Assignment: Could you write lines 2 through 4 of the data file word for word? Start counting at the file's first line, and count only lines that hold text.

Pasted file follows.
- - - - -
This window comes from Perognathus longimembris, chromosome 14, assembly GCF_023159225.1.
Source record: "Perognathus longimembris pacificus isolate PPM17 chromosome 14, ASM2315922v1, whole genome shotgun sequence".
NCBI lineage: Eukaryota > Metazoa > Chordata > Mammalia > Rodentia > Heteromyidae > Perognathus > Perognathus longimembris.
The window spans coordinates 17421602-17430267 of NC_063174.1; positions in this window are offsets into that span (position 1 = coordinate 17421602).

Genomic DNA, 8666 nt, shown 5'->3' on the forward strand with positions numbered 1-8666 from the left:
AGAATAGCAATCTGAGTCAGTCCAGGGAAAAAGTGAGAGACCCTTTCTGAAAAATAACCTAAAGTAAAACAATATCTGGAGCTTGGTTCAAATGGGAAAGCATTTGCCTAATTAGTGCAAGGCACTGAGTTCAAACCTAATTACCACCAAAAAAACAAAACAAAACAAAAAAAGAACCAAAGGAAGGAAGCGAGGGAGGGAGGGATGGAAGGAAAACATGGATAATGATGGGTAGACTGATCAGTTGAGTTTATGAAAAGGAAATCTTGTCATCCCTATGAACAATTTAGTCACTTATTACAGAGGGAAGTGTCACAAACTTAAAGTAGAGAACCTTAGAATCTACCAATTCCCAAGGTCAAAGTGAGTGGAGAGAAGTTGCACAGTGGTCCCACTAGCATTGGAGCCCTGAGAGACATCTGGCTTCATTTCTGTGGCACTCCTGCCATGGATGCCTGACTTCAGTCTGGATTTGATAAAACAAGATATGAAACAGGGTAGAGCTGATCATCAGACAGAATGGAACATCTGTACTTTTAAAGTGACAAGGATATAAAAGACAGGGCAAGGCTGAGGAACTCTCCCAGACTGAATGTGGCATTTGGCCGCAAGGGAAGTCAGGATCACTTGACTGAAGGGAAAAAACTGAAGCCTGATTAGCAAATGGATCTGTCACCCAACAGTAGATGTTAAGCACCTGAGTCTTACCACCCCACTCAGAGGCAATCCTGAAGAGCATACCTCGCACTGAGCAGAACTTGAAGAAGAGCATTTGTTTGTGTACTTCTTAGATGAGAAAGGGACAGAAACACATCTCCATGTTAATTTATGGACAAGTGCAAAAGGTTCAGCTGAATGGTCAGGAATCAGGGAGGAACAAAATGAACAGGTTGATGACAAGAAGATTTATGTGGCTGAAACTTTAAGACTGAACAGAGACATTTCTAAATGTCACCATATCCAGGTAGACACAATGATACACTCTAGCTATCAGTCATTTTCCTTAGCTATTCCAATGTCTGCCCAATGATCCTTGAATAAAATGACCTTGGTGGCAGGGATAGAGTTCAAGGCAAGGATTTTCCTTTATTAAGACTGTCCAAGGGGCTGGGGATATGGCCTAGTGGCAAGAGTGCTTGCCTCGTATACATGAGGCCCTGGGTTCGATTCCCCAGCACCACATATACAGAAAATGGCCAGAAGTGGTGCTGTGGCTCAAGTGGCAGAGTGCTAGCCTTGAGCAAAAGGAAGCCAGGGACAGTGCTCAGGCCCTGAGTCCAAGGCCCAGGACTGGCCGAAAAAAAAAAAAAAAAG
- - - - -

Source record: "Perognathus longimembris pacificus isolate PPM17 chromosome 14, ASM2315922v1, whole genome shotgun sequence".
NCBI lineage: Eukaryota > Metazoa > Chordata > Mammalia > Rodentia > Heteromyidae > Perognathus > Perognathus longimembris.
The window spans coordinates 17421602-17430267 of NC_063174.1; positions in this window are offsets into that span (position 1 = coordinate 17421602).